Wakefern's Community Service Record and Continued Success: 1980-2000
Throughout the last two decades of the 20th century, Wakefern compiled a significant record of achievements, not just as a successful cooperative in a business sense but as an enterprise profoundly committed to helping the host communities of the ShopRite stores.
By 1996, the year in which Wakefern reached it 50th anniversary, those stores were serving over three million customers per week in a five-state network, and in sales the co-op was ranked 14th in the nation among supermarket chains. It had 36 member companies, each of which was an independent corporation. All together, they employed over 35,000 associates in retail outlets and another 3,000 in staff positions in Wakefern's purchasing, merchandising, warehousing, and distributions operations and administrative roles. To service the stores in its network, in 1997 alone, Wakefern's distribution fleet logged 23 million miles.
The ShopRite stores also reflected Wakefern's commitment to staying abreast of industry changes, to employing technological advances, and to promoting change through its own innovations, as in its Supermarket Careers program. Initiated in 1989, Supermarket Careers was created to help special needs students train for work in ShopRites or other stores. By 1999, the award-winning program was offered in the curriculum of 42 schools in five states.
In the 1990s, Wakefern adopted CGO (computer-generated ordering), fully automating the stock-replenishing process in the majority of its stores; EDI (electronic data interchange); and computer-based training for its employees. The larger ShopRite stores also began offering the full line of services and departments that typifies the chain giants' 'megamarkets,' including pharmacies, delis, catering, salad bars, coffee shops, and banking services. In 1992, one of its largest members, Big V Supermarkets, opened the first PriceRite mini-warehouse club, hoping to get a share of a market dominated by Sam's Wholesale Clubs.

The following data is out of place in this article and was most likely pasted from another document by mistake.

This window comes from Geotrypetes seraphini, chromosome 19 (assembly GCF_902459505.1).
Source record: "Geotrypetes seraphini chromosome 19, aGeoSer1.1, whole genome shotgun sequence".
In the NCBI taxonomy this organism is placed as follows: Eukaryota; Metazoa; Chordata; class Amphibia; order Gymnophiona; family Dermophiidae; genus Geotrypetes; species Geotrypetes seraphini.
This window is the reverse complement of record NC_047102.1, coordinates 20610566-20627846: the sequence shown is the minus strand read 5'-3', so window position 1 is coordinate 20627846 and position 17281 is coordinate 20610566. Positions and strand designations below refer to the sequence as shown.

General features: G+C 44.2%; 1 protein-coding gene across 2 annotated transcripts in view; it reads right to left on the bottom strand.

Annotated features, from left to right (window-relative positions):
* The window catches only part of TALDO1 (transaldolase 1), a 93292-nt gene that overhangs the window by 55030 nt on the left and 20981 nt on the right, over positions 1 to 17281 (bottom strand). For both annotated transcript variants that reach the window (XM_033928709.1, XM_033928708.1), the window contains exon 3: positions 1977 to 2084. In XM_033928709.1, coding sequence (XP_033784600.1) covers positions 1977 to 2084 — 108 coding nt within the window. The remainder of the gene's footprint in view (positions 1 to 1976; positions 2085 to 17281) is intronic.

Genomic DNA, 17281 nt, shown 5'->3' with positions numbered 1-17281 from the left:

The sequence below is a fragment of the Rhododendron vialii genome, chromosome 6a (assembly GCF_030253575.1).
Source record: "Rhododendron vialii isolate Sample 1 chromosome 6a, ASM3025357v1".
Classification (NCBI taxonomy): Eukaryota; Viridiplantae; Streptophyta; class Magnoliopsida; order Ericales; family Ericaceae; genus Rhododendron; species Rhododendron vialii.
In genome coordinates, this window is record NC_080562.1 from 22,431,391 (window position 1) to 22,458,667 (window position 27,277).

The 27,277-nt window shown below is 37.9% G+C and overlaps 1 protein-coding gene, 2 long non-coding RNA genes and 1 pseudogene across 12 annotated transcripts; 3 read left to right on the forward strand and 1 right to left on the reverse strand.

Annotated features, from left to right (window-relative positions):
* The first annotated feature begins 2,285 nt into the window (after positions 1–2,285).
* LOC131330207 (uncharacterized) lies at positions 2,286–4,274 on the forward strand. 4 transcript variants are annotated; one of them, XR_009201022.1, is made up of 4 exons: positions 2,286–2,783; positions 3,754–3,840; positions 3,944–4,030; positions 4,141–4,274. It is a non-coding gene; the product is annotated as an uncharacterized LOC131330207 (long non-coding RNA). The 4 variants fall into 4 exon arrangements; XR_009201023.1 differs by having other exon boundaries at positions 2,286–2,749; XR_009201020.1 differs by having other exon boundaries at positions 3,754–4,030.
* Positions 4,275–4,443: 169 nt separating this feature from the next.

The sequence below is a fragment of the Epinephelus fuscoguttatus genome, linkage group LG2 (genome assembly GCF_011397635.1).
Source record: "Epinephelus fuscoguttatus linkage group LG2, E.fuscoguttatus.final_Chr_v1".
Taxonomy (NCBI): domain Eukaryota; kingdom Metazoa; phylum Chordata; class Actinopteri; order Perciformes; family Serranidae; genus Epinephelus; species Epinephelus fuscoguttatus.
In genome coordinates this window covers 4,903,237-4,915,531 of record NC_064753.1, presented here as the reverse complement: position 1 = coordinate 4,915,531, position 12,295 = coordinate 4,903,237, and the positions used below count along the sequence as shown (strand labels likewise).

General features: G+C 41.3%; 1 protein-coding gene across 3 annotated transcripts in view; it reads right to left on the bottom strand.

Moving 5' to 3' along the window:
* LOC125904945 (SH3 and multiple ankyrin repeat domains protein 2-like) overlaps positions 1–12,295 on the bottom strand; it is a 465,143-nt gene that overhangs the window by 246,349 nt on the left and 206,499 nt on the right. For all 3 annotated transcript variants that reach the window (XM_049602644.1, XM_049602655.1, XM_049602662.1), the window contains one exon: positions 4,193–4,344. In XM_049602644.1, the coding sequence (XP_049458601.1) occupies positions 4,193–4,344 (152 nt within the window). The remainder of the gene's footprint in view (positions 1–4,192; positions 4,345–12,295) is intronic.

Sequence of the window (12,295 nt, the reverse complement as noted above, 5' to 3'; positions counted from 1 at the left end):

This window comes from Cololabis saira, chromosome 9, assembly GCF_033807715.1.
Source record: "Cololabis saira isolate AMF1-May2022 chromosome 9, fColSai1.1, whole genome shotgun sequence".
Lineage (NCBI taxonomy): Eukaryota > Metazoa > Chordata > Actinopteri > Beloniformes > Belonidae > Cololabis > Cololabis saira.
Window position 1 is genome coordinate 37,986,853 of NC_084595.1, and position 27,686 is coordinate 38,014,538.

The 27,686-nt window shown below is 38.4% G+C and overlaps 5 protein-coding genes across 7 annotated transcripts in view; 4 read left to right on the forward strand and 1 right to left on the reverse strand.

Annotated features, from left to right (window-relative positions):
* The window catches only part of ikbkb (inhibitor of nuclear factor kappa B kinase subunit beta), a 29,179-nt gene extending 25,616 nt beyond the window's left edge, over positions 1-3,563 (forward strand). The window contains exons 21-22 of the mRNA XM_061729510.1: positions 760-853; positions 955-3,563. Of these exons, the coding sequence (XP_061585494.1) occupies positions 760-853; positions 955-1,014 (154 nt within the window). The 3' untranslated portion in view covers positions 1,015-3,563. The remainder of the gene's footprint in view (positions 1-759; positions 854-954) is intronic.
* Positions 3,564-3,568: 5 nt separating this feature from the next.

Despite such up-sizing tendencies, Wakefern takes pride in the fact that its members have maintained an ongoing commitment to their respective communities and the continued participation of family members in their businesses. In projects like the Community Food Bank of New Jersey and the Special Olympics, ShopRites have played a very significant and highly publicized role, constant reminders that the stores are locally owned and operated by people who care about their community. Wakefern's record of assisting charities has been noteworthy throughout its history.
Principal Competitors: The Great Atlantic & Pacific Tea Company, Inc.; C & S Wholesale Grocers Inc.; Di Giorgio Corporation; Fleming Companies, Inc.; The Grand Union Company; IGA, Inc.; King Kullen Grocery Company Inc.; Pathmark Stores, Inc.; Royal Ahold N.V.; Shurfine International, Inc.; The Stop & Shop Companies, Inc. Stop & Shop; SUPERVALU INC.; Wal-Mart Stores, Inc.